Mike Cromartie was a pioneer of ecumenical evangelical dialogue and a wonderful colleague and friend. Among his many gifts, Mike had an extraordinary ability to engage all sorts of folks in serious conversation. He made an exceptional contribution to the work of EPPC, and to American public life, for over three decades. That he now lives with the Lord he loved and served is a consolation amidst a profound sense of loss.

Read it all.

Posted in * Economics, Politics, America/U.S.A., Death / Burial / Funerals, Evangelicals, History, Politics in General, Religion & Culture

(CT) Michael Cromartie,the Church’s Ambassador to Washington, RIP

Journalists and Christian leaders alike shared their tributes.

“Michael Cromartie was different from what most people think of when they think ‘evangelicals and politics.’ Thanks be to God,” said Russell Moore, president of the Ethics and Religious Liberty Commission, who admired his humble character and effective engagement with journalists.

“After his cancer diagnosis, every time I saw Mike he would say, ‘Pray like a Pentecostal.’ We did,” Moore shared with CT. “Mike now is in the presence of the Lord of Pentecost. We will miss him here, and must pray for more like him.”

Michael Wear, a former White House faith adviser under Barack Obama, described Cromartie as “one of Christianity’s principal ambassadors in Washington, [representing] Jesus with joyful confidence.”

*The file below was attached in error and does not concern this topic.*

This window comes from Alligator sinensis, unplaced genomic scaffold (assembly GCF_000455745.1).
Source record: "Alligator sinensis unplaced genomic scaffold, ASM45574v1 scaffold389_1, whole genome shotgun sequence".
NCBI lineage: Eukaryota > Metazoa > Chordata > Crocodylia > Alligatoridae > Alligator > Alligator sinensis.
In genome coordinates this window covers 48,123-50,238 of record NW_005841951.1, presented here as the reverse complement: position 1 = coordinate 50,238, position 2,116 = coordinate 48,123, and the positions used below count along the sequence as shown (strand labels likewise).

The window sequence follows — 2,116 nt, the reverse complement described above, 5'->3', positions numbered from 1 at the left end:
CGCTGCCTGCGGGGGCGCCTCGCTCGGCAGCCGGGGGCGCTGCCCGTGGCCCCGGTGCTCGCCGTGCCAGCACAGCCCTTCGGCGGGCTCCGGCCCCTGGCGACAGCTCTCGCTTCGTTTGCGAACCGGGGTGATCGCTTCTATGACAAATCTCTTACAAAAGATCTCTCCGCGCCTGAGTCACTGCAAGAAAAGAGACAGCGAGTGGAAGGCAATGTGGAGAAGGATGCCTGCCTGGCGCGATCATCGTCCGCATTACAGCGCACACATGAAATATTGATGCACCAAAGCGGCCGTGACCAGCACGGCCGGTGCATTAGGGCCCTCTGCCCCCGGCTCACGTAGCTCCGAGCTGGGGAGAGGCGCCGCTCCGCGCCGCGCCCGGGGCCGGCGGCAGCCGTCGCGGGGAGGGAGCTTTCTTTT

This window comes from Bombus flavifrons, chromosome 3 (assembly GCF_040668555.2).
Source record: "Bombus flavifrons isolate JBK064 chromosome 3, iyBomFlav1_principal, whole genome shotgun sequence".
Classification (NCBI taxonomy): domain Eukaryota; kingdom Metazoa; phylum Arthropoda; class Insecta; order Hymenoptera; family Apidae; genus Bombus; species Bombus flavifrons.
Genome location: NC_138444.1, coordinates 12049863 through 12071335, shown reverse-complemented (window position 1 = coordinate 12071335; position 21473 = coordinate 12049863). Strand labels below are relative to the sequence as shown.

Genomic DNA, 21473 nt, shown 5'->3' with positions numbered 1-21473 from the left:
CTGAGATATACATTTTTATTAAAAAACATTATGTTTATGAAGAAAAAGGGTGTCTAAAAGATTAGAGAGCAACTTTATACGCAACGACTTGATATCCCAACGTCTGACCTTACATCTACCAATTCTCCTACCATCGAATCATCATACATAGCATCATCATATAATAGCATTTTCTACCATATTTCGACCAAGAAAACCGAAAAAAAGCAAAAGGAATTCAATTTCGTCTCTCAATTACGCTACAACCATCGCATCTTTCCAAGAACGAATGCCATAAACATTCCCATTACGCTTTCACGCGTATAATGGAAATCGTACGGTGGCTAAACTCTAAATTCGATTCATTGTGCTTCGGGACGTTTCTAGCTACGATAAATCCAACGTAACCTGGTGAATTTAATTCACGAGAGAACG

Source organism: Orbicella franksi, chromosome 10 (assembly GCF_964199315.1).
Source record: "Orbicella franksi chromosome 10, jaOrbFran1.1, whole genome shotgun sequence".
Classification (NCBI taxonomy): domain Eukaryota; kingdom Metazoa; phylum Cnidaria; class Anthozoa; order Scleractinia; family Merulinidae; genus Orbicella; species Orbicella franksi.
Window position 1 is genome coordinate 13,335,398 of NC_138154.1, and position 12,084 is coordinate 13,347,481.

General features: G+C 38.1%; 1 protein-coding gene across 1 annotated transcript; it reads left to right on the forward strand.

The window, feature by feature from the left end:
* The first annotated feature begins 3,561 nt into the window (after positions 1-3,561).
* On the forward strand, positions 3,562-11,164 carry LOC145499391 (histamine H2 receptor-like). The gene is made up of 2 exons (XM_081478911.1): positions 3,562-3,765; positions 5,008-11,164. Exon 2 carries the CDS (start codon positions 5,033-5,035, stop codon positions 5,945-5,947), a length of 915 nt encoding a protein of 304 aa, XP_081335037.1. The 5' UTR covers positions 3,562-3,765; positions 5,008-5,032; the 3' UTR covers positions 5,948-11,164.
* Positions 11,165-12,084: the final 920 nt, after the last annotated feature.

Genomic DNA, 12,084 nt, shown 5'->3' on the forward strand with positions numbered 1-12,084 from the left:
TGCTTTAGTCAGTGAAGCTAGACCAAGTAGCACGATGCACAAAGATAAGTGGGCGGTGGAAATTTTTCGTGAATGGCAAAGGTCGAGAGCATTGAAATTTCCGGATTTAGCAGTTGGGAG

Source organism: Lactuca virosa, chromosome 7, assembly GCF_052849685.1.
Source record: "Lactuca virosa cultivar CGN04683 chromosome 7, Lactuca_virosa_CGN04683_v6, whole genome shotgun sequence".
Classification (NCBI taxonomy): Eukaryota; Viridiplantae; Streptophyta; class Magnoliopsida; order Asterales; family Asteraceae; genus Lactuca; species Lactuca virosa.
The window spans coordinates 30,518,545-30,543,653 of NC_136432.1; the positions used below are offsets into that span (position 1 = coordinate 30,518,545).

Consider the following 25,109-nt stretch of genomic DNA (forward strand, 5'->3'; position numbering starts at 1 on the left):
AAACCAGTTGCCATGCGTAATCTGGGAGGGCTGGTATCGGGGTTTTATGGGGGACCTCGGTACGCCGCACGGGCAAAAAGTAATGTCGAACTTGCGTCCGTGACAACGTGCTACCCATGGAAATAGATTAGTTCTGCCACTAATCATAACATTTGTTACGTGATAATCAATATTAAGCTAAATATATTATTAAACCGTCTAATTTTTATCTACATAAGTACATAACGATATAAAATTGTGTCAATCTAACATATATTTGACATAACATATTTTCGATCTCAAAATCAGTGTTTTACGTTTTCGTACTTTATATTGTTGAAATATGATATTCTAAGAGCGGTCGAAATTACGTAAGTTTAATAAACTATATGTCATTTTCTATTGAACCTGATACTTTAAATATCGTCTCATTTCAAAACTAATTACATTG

“I’ve seen the effects of his life and work up close, and both the church and the nation are better off because of him,” said Wear. “Michael was a friend whose encouragement I did not deserve, and whose insight has shaped my work, my life, and my faith. In the days ahead, we should look to Michael’s example to stoke our imagination for what a faithful public witness can look like in this moment.”

Read it all.

Posted in America/U.S.A., Ethics / Moral Theology, Evangelicals, Politics in General, Religion & Culture

(LARB) Monica Rico–How Fragile We Were: Why the United States Almost Failed Early

[Carol Berkin’s new book]…A Sovereign People prods us to remember that the early statesmen of this country sometimes were less like the formal tableau in John Trumbull’s famous painting of the signing of the Declaration (a painting produced many years after the event itself) and more like a quarrelsome neighborhood association, full of old grievances and new disagreements over any number of issues.

Some of the best passages in the book explore the weaknesses that beset these men: Adams’s injured vanity, Hamilton’s impatience with anyone not as smart as he, Jefferson’s tendency to overlook hard truths about his idealized French revolutionaries. We get less well-known figures as well, such as a young John Marshall, bright but with “lax, lounging manners,” according to his cousin Jefferson. Berkin’s description of the high-maintenance Elbridge Gerry, a man “whose mission in life often seemed to be alienating others,” will help readers understand why Adams’s appointment of Gerry to represent the United States in France in 1798 was one of the decisions that doomed that particular diplomatic errand to failure.